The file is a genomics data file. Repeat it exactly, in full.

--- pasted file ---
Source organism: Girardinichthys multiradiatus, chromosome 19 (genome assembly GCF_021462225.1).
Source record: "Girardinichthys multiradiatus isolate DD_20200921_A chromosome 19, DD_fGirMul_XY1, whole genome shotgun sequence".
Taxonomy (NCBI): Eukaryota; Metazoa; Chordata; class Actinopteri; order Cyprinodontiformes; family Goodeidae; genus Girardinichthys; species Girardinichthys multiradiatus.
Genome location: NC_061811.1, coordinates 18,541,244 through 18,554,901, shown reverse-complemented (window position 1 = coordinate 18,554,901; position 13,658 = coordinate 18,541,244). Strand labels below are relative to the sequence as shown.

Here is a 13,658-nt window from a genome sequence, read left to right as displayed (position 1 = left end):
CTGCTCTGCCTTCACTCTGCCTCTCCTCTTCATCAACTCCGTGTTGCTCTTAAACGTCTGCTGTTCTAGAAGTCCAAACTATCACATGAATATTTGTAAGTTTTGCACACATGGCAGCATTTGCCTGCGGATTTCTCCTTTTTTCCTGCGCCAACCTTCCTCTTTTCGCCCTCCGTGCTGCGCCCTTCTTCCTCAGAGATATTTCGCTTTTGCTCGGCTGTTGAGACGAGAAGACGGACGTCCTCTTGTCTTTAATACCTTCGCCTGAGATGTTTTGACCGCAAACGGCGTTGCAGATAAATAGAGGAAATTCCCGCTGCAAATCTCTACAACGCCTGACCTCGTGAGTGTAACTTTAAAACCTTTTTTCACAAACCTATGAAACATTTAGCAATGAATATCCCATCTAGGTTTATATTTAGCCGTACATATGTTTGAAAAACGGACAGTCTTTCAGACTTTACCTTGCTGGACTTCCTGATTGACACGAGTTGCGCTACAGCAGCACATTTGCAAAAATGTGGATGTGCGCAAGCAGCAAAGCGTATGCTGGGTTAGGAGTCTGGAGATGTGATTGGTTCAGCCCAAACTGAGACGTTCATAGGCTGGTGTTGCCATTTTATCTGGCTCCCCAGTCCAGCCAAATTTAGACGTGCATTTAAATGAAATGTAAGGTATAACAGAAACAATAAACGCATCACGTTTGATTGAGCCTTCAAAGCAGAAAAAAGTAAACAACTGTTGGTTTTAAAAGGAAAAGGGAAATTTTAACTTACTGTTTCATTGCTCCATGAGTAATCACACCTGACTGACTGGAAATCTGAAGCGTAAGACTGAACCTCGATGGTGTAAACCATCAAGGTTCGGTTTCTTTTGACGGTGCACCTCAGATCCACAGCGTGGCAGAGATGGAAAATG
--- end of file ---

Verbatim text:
Source organism: Girardinichthys multiradiatus, chromosome 19 (genome assembly GCF_021462225.1).
Source record: "Girardinichthys multiradiatus isolate DD_20200921_A chromosome 19, DD_fGirMul_XY1, whole genome shotgun sequence".
Taxonomy (NCBI): Eukaryota; Metazoa; Chordata; class Actinopteri; order Cyprinodontiformes; family Goodeidae; genus Girardinichthys; species Girardinichthys multiradiatus.
Genome location: NC_061811.1, coordinates 18,541,244 through 18,554,901, shown reverse-complemented (window position 1 = coordinate 18,554,901; position 13,658 = coordinate 18,541,244). Strand labels below are relative to the sequence as shown.

Here is a 13,658-nt window from a genome sequence, read left to right as displayed (position 1 = left end):
CTGCTCTGCCTTCACTCTGCCTCTCCTCTTCATCAACTCCGTGTTGCTCTTAAACGTCTGCTGTTCTAGAAGTCCAAACTATCACATGAATATTTGTAAGTTTTGCACACATGGCAGCATTTGCCTGCGGATTTCTCCTTTTTTCCTGCGCCAACCTTCCTCTTTTCGCCCTCCGTGCTGCGCCCTTCTTCCTCAGAGATATTTCGCTTTTGCTCGGCTGTTGAGACGAGAAGACGGACGTCCTCTTGTCTTTAATACCTTCGCCTGAGATGTTTTGACCGCAAACGGCGTTGCAGATAAATAGAGGAAATTCCCGCTGCAAATCTCTACAACGCCTGACCTCGTGAGTGTAACTTTAAAACCTTTTTTCACAAACCTATGAAACATTTAGCAATGAATATCCCATCTAGGTTTATATTTAGCCGTACATATGTTTGAAAAACGGACAGTCTTTCAGACTTTACCTTGCTGGACTTCCTGATTGACACGAGTTGCGCTACAGCAGCACATTTGCAAAAATGTGGATGTGCGCAAGCAGCAAAGCGTATGCTGGGTTAGGAGTCTGGAGATGTGATTGGTTCAGCCCAAACTGAGACGTTCATAGGCTGGTGTTGCCATTTTATCTGGCTCCCCAGTCCAGCCAAATTTAGACGTGCATTTAAATGAAATGTAAGGTATAACAGAAACAATAAACGCATCACGTTTGATTGAGCCTTCAAAGCAGAAAAAAGTAAACAACTGTTGGTTTTAAAAGGAAAAGGGAAATTTTAACTTACTGTTTCATTGCTCCATGAGTAATCACACCTGACTGACTGGAAATCTGAAGCGTAAGACTGAACCTCGATGGTGTAAACCATCAAGGTTCGGTTTCTTTTGACGGTGCACCTCAGATCCACAGCGTGGCAGAGATGGAAAATG